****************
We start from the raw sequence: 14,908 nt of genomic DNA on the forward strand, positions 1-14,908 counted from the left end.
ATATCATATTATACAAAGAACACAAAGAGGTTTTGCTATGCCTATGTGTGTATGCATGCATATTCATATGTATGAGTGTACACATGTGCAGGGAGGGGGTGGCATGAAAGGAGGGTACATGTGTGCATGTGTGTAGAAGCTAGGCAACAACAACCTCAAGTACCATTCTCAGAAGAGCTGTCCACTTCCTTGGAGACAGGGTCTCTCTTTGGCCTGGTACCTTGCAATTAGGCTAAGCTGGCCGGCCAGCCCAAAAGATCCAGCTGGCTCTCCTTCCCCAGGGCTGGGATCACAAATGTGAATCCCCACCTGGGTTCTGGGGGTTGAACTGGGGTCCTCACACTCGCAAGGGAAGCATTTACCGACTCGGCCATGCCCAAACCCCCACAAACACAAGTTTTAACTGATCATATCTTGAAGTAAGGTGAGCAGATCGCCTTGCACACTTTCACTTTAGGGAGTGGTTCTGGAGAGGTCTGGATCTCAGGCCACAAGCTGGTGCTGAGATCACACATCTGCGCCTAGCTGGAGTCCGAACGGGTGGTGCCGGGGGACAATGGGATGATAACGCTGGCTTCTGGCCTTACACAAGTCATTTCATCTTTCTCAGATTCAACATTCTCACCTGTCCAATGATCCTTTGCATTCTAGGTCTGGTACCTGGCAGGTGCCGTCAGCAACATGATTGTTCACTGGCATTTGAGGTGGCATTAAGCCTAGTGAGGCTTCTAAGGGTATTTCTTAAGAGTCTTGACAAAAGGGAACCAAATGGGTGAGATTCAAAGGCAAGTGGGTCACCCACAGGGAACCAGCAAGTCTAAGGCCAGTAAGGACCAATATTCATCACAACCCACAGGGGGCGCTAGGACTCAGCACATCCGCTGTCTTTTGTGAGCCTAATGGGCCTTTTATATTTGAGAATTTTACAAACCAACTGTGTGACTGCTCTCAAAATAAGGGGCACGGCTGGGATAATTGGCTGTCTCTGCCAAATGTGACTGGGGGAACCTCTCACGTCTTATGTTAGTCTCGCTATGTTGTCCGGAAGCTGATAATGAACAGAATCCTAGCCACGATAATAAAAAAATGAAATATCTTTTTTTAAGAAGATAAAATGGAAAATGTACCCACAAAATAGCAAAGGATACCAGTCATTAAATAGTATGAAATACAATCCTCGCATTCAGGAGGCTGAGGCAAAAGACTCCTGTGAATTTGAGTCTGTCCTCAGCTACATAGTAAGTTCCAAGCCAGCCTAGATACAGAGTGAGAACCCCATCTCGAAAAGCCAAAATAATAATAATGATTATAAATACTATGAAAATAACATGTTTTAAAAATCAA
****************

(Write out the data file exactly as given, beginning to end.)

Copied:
We start from the raw sequence: 14,908 nt of genomic DNA on the forward strand, positions 1-14,908 counted from the left end.
ATATCATATTATACAAAGAACACAAAGAGGTTTTGCTATGCCTATGTGTGTATGCATGCATATTCATATGTATGAGTGTACACATGTGCAGGGAGGGGGTGGCATGAAAGGAGGGTACATGTGTGCATGTGTGTAGAAGCTAGGCAACAACAACCTCAAGTACCATTCTCAGAAGAGCTGTCCACTTCCTTGGAGACAGGGTCTCTCTTTGGCCTGGTACCTTGCAATTAGGCTAAGCTGGCCGGCCAGCCCAAAAGATCCAGCTGGCTCTCCTTCCCCAGGGCTGGGATCACAAATGTGAATCCCCACCTGGGTTCTGGGGGTTGAACTGGGGTCCTCACACTCGCAAGGGAAGCATTTACCGACTCGGCCATGCCCAAACCCCCACAAACACAAGTTTTAACTGATCATATCTTGAAGTAAGGTGAGCAGATCGCCTTGCACACTTTCACTTTAGGGAGTGGTTCTGGAGAGGTCTGGATCTCAGGCCACAAGCTGGTGCTGAGATCACACATCTGCGCCTAGCTGGAGTCCGAACGGGTGGTGCCGGGGGACAATGGGATGATAACGCTGGCTTCTGGCCTTACACAAGTCATTTCATCTTTCTCAGATTCAACATTCTCACCTGTCCAATGATCCTTTGCATTCTAGGTCTGGTACCTGGCAGGTGCCGTCAGCAACATGATTGTTCACTGGCATTTGAGGTGGCATTAAGCCTAGTGAGGCTTCTAAGGGTATTTCTTAAGAGTCTTGACAAAAGGGAACCAAATGGGTGAGATTCAAAGGCAAGTGGGTCACCCACAGGGAACCAGCAAGTCTAAGGCCAGTAAGGACCAATATTCATCACAACCCACAGGGGGCGCTAGGACTCAGCACATCCGCTGTCTTTTGTGAGCCTAATGGGCCTTTTATATTTGAGAATTTTACAAACCAACTGTGTGACTGCTCTCAAAATAAGGGGCACGGCTGGGATAATTGGCTGTCTCTGCCAAATGTGACTGGGGGAACCTCTCACGTCTTATGTTAGTCTCGCTATGTTGTCCGGAAGCTGATAATGAACAGAATCCTAGCCACGATAATAAAAAAATGAAATATCTTTTTTTAAGAAGATAAAATGGAAAATGTACCCACAAAATAGCAAAGGATACCAGTCATTAAATAGTATGAAATACAATCCTCGCATTCAGGAGGCTGAGGCAAAAGACTCCTGTGAATTTGAGTCTGTCCTCAGCTACATAGTAAGTTCCAAGCCAGCCTAGATACAGAGTGAGAACCCCATCTCGAAAAGCCAAAATAATAATAATGATTATAAATACTATGAAAATAACATGTTTTAAAAATCAA